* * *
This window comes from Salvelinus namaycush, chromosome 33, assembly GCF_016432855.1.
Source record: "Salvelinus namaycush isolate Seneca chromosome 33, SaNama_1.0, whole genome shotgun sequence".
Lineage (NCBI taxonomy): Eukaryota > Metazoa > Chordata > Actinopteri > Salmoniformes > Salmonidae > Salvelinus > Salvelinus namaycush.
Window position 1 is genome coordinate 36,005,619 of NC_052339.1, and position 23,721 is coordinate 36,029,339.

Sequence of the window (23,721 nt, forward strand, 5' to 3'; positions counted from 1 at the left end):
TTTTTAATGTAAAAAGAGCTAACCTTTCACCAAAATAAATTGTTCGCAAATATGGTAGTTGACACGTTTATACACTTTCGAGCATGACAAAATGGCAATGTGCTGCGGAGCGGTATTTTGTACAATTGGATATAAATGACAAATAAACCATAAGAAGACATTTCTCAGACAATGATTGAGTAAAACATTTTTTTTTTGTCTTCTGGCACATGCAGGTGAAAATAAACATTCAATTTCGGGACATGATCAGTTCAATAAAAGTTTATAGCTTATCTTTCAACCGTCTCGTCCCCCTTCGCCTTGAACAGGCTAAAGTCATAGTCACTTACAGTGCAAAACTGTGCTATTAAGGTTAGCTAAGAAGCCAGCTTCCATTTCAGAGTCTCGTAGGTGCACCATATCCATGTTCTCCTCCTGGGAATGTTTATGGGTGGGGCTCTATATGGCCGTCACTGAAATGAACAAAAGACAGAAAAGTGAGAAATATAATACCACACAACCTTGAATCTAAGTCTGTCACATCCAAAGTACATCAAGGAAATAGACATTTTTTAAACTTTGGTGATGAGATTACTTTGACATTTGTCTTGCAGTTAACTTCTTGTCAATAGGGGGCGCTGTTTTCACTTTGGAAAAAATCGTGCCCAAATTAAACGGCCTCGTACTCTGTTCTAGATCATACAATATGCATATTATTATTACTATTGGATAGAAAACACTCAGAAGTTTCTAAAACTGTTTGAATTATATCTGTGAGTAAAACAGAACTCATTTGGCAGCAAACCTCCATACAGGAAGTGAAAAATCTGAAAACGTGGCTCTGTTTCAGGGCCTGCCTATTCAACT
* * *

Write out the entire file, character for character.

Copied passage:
This window comes from Salvelinus namaycush, chromosome 33, assembly GCF_016432855.1.
Source record: "Salvelinus namaycush isolate Seneca chromosome 33, SaNama_1.0, whole genome shotgun sequence".
Lineage (NCBI taxonomy): Eukaryota > Metazoa > Chordata > Actinopteri > Salmoniformes > Salmonidae > Salvelinus > Salvelinus namaycush.
Window position 1 is genome coordinate 36,005,619 of NC_052339.1, and position 23,721 is coordinate 36,029,339.

Sequence of the window (23,721 nt, forward strand, 5' to 3'; positions counted from 1 at the left end):
TTTTTAATGTAAAAAGAGCTAACCTTTCACCAAAATAAATTGTTCGCAAATATGGTAGTTGACACGTTTATACACTTTCGAGCATGACAAAATGGCAATGTGCTGCGGAGCGGTATTTTGTACAATTGGATATAAATGACAAATAAACCATAAGAAGACATTTCTCAGACAATGATTGAGTAAAACATTTTTTTTTTGTCTTCTGGCACATGCAGGTGAAAATAAACATTCAATTTCGGGACATGATCAGTTCAATAAAAGTTTATAGCTTATCTTTCAACCGTCTCGTCCCCCTTCGCCTTGAACAGGCTAAAGTCATAGTCACTTACAGTGCAAAACTGTGCTATTAAGGTTAGCTAAGAAGCCAGCTTCCATTTCAGAGTCTCGTAGGTGCACCATATCCATGTTCTCCTCCTGGGAATGTTTATGGGTGGGGCTCTATATGGCCGTCACTGAAATGAACAAAAGACAGAAAAGTGAGAAATATAATACCACACAACCTTGAATCTAAGTCTGTCACATCCAAAGTACATCAAGGAAATAGACATTTTTTAAACTTTGGTGATGAGATTACTTTGACATTTGTCTTGCAGTTAACTTCTTGTCAATAGGGGGCGCTGTTTTCACTTTGGAAAAAATCGTGCCCAAATTAAACGGCCTCGTACTCTGTTCTAGATCATACAATATGCATATTATTATTACTATTGGATAGAAAACACTCAGAAGTTTCTAAAACTGTTTGAATTATATCTGTGAGTAAAACAGAACTCATTTGGCAGCAAACCTCCATACAGGAAGTGAAAAATCTGAAAACGTGGCTCTGTTTCAGGGCCTGCCTATTCAACT